The 9:30 Club has been in business for more than three decades, 20 of them on V Street NW, just steps away from the strip once called Black Broadway. Over its lifespan, the D.C. music venue has hosted thousands of shows with no apparent bias toward certain performers or audiences, other than those who bring money through the door.
So why is it that this week, as 9:30 Club celebrates its 35th anniversary, the venue is attracting criticism for allegedly whitewashing its multihued history?
The controversy began at the World’s Fair, 9:30 Club’s weeklong anniversary bash that kicked off Tuesday night. At the VIP reception, scores of people lined up to peruse an exhibit of 9:30 Club ephemera, spanning an impressive collection of photos, flyers, memorabilia and video from the club’s colorful past. But at least one attendee left the show with a searing question: Where was the black history?
Kristi Riggs, a stylist and fashion designer who lives in D.C., says she’s seen plenty of black artists perform at 9:30 Club over the years, including Erykah Badu, The Roots, Jill Scott and numerous hip-hop groups in the ’90s. But their memories are drowned in the sea of pale faces currently on display at the venue. That’s according to a post Riggs published on her Facebook page that has begun to circulate widely online.
“[I’m] so SICK of white people conveniently erasing the contributions of black people. Especially, the black people that have made you rich,” Riggs wrote. “I can count on one hand how many black faces were in the photo exhibit that covered the walls of the entire club.”
Riggs’ post has touched a nerve, racking up more than 100 comments. Many express disappointment. Some seem unsurprised. Others point to a need for more black-owned venues in D.C. A few call for a boycott of 9:30 Club.
Take a close look at the World’s Fair exhibit — open through Saturday — and you’ll find a colorful mosaic, but one that’s more white than brown. Flyers plaster the walls, harking back to punk and punkesque bands that played the venue once upon a time: the B-52’s, Einstürzende Neubauten, The Replacements, hundreds more. A screen plays live footage from a Jesus Lizard show. Fugazi’s gear occupies the stage.
Meanwhile, the bass guitar played by Trouble Funk’s Big Tony is displayed alongside Fugazi’s gear. Video of a recent Leon Bridges show plays on a loop, projected onto a massive cube. Tucked away in a green room, there’s a cardboard standup of the late godfather of go-go, Chuck Brown, not far from the hair dryer 9:30 Club purchased for the late godfather of soul, James Brown.
Artists of color aren’t invisible at the World’s Fair. But they are outnumbered.
Riggs is a longtime 9:30 Club patron who considers herself part of the venue’s extended family. She attended the exhibit’s VIP reception Tuesday night, hoping to reflect on nights she spent there — especially during the ’90s, when D.C. was still Chocolate City.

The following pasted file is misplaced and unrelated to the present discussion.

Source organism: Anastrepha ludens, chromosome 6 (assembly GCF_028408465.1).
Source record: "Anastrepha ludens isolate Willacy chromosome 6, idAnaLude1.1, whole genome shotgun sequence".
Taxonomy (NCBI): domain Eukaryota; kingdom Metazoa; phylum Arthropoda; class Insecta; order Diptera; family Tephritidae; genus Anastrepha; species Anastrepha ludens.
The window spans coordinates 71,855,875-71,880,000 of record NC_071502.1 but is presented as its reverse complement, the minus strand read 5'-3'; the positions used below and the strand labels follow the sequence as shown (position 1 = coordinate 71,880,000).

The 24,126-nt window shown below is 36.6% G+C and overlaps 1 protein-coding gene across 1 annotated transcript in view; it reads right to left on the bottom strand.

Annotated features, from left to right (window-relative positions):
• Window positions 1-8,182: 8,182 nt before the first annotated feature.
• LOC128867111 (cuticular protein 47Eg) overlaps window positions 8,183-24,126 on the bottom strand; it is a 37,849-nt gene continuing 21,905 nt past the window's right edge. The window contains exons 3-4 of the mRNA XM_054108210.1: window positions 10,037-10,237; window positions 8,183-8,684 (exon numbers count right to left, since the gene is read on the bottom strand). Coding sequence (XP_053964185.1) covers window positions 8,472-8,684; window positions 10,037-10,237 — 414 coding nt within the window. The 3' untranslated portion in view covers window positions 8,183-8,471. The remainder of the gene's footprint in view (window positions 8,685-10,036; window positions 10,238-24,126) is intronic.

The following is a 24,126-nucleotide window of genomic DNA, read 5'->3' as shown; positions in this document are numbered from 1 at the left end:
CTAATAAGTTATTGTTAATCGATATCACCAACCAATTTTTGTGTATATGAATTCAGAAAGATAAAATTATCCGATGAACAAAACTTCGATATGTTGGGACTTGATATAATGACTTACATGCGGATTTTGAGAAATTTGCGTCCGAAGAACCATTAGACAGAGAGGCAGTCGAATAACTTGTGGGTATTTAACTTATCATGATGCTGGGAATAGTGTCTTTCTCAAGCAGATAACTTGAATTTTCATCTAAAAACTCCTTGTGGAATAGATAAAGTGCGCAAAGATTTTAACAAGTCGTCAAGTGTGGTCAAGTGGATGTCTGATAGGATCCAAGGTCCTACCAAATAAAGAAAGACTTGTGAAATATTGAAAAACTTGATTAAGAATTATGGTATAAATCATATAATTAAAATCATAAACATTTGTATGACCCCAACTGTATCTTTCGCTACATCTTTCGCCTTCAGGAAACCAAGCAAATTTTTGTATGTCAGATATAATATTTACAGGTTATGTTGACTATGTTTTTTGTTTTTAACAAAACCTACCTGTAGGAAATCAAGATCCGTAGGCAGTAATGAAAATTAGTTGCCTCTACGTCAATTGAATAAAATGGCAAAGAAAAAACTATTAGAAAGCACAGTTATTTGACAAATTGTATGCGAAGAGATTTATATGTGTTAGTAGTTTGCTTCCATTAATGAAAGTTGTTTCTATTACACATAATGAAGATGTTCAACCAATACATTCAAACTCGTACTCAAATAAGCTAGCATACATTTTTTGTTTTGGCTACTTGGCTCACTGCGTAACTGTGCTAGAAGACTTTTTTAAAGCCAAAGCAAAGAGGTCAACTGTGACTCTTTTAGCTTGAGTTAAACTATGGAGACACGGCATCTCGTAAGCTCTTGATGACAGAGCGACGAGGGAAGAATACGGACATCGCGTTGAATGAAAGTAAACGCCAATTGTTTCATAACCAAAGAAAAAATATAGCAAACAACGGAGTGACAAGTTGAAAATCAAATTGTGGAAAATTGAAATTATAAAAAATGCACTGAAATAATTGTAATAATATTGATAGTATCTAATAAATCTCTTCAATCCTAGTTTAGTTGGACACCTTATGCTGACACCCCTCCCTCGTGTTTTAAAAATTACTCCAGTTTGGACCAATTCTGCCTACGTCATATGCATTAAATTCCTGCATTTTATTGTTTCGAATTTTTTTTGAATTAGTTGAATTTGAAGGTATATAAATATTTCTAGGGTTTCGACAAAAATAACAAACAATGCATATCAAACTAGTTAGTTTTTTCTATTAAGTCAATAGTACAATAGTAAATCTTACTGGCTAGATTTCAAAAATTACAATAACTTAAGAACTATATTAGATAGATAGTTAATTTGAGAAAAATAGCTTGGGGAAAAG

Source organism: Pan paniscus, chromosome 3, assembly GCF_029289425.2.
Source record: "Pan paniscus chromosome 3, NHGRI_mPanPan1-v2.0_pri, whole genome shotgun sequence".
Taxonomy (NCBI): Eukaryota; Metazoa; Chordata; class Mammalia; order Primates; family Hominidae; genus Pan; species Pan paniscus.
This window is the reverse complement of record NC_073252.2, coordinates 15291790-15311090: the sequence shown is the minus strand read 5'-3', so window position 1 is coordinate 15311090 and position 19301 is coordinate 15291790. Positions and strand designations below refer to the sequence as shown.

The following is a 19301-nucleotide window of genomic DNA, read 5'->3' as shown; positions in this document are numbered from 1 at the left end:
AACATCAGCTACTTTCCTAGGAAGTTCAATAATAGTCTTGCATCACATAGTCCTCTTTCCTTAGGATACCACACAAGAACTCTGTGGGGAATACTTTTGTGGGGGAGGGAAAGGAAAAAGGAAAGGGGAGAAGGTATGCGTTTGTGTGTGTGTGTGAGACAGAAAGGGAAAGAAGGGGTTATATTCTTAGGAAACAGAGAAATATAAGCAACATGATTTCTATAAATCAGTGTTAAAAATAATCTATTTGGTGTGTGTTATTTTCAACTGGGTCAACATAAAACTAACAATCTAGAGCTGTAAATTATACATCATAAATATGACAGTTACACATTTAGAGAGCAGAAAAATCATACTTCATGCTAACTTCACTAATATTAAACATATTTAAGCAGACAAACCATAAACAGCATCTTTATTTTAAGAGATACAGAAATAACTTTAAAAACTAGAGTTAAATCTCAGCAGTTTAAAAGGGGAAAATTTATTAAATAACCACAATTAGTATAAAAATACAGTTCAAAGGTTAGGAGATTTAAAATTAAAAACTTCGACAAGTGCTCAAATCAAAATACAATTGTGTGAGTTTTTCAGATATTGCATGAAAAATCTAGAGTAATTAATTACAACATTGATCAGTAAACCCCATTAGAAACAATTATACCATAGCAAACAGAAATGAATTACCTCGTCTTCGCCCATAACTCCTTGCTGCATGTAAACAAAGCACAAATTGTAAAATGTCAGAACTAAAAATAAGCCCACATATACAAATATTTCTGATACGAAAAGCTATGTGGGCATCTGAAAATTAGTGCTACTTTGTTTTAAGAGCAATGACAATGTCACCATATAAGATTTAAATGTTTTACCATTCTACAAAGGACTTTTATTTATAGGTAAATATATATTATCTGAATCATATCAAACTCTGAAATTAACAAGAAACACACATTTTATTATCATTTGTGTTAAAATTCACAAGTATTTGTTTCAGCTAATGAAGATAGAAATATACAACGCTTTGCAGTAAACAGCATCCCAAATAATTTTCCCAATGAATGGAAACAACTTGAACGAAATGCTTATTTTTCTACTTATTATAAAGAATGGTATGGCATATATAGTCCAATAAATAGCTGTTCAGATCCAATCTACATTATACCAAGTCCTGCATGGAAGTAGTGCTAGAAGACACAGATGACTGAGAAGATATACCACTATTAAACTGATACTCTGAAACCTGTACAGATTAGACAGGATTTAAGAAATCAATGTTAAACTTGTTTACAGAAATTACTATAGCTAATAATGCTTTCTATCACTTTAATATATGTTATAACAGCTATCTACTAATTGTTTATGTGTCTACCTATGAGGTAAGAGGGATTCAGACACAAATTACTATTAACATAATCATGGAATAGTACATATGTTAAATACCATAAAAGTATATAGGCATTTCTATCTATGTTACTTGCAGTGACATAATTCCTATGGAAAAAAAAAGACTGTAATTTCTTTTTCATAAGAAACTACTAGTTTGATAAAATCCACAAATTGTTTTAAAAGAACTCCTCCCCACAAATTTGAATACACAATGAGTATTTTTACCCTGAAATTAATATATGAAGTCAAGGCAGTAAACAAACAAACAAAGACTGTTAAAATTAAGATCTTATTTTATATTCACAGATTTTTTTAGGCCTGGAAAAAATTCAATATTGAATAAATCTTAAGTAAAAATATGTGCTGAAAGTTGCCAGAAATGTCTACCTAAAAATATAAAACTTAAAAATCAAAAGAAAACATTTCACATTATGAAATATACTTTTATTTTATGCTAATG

“I was really excited to go [to the exhibit] because the 9:30 Club has always been near and dear to my heart,” Riggs says in a phone call. “You always know when you’re headed to a show at the 9:30, it’s going to be a special night.”
But she was taken aback by the amount of space dedicated to white punk rockers. This 9:30 Club didn’t feel like the one she knew. “There were just so many voids, in terms of the timeline,” she says. Disappointed and hurt, she left the party, and typed out her feelings on Facebook.
To Riggs, the exhibit’s relative lack of melanin brought up bigger issues — namely her sense that today’s whiter, wealthier D.C. is overwriting its black history.
“Erasure is racism,” Riggs says. “[White newcomers] just want to pick it up from here, like, ‘Oh, thanks for creating this really cool city that we’re all clambering to move to — it’s really wonderful and colorful and fabulous. But we don’t need you anymore now. We’ll take it from here.'”
Particularly in the neighborhood 9:30 Club has called home for 20 years, that erasure seems ubiquitous. Once segregated, largely poor and African American, the U Street area is now lined with pricey residential buildings and teeming with white revelers most nights of the week. In an apparent act of swagger-jacking, an apartment building called The Ellington nods to the neighborhood’s jazz heritage, but shuts out lower-income residents with rents north of $2,500.
To many, the change stings — and sometimes it feels intentional. When black-owned U Street mainstay The Islander closed in 2013 following a bitter feud with new residents, owner Addie Green told the Washington Post, “It’s the kind of change I believe Washington wants.”
To some extent, 9:30 Club has participated in that change. I.M.P. Productions, the venue’s owner, took over operations of U Street institution Lincoln Theatre in 2013. The company immediately brought new life to the historically black, city-owned venue, which had gone underutilized for years. But the first bookings under I.M.P. control were white acts, a decision that seemed out of touch with U Street’s history.
About the all-white bookings, I.M.P.’s Seth Hurwitz said at the time, “We are going to try all kinds of things… But, ultimately, the audience for the Lincoln will be determined by what does well.”
Riggs suspects that as D.C. has grown whiter, 9:30 Club — whose spokesperson declined to comment for this story — has followed suit.
“As the population in D.C. became more white, their bookings became more white,” Riggs says.
For a venue with such a diverse history, she says, that feels like a slap in the face.
“Those African-American artists of all genres helped to cultivate the culture that is known as the 9:30 Club. It’s become known as a beacon of cool,” Riggs says. “And if they think that all happened because of punk-rock music, they’re absolutely mistaken.”
Top photo by Flickr user Heaton Johnson used under a Creative Commons license.